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Celebrating 50 years of the Porsche 917

15 March 2019

The 12th March 1969 is one of those dates imprinted on my brain. That was 50 years ago and I was not there to see the event in question because I was at school studying for my final year exams, and to be honest, it meant nothing to me for at least a year, but that is the day that saw the reveal of the Porsche 917 at the Geneva Motor Show.

It was a car that was to become my favourite of all time, especially the JW Automotive version in the Gulf Racing colours. That it starred in one of my favourite films of all time, the Steve McQueen ‘Le Mans’, which I saw being partly filmed as it was my first trip to that fabulous race and witness Porsche take its first victory there, added to the story for me.

I was so enamoured by the car, and the duel it had in 1970 and 1971 with the superb Ferrari 512 that wearing a different hat, I published Kimberley’s Racing Sportscar Guide No. 1 on the 917, written by  that great journalist Michael Cotton (father of another great journalist Andrew who edits our rival magazine no less!). Concurrently with No. 2 on the Ferrari 512 by Ferrari expert Nathen Beehl – and that was in 1987, 32 years ago! Up until that time I had concentrated on the Formula 1 teams, but such was the pull of these two cars that I diversified.

Re-reading Cotton’s book is fascinating, especially when it comes to the technical details. In a paper delivered to the Institution of Mechanical Engineers in January 1972 by Dipl. Ing. Hans Mezger – who was entrusted by Porsche with the 917’s engine design and development – is that despite doubts by other engine builders, including Ferrari, that an air-cooled engine of 5 litres developing more than 500 horsepower was feasible. Porsche’s research showed that heat in particular was not an insuperable problem. The 3 litre 908, which easily won the World Sportscar Championship in 1969 but crucially not Le Mans, needed 14 bhp or 3.9% of the total power to drive the cooling fan, the 5 litre 917 needed only 17 bhp, or 2.7% of the eventual power. As Cotton comments in the book, “Ultimately the 5.4 litre, 1,100 bhp turbocharged Can-Am engine unit was air-cooled too, so doubts about the efficiency of air as a coolant were about as well founded as ideas were in the Middle Ages that the earth is flat!”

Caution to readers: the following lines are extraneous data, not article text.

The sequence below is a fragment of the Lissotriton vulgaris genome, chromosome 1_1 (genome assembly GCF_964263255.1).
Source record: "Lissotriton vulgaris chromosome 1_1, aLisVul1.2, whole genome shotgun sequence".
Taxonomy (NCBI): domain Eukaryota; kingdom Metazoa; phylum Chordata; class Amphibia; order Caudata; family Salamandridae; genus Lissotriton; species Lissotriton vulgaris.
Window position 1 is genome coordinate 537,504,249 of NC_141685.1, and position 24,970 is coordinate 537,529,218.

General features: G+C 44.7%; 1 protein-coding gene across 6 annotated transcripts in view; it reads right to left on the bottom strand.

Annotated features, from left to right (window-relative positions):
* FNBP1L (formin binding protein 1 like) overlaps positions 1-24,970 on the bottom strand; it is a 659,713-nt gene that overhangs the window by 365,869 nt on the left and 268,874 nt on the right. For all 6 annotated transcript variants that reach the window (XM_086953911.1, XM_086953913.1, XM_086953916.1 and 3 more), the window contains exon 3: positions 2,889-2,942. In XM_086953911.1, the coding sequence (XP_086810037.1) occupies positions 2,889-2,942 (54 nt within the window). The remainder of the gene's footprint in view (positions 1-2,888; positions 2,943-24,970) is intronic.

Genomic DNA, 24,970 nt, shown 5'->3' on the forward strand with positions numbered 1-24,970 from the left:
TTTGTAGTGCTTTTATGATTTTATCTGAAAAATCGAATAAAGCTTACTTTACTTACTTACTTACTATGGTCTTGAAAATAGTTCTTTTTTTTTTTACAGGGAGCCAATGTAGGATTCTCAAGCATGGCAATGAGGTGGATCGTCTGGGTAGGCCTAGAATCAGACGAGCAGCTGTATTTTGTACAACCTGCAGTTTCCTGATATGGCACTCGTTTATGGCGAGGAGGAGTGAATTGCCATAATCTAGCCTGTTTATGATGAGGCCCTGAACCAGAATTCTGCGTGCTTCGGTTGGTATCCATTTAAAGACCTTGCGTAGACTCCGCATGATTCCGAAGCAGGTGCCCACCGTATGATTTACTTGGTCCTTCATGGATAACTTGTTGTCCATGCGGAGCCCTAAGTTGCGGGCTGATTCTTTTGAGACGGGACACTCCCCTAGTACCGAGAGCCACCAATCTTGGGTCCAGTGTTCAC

Altogether 43 917s were built plus a further 16 Can-Am cars – 917/10 and 917/30 – were made for the US series and for the Interseries Championship. To keep costs down, though, Porsche outsourced further racing development to JW Automotive in the UK, Porsche Salzburg and the Martini Racing team in 1971.

In terms of results during this era before the cars were banned by the FIA because they were beginning to steal some of Formula 1’s thunder, the Works assisted cars won 15 World Championship races in a two-year period while the Can-Am cars won 14 races in the US in 1972-73. As Cotton wrote, in a span of four years, Porsche moved from reliable class winners to dominant outright winners, greatly increasing the status of the company around the world.

To mark the car’s 50th anniversary, in the next issue of Historic Racing Technology published next month we will be running a full story on the 917 and Porsche Museum’s rebuild of 917 chassis 1. Pre-order the issue here

William Kimberley is the editor-in-chief of Historic Racing Technology

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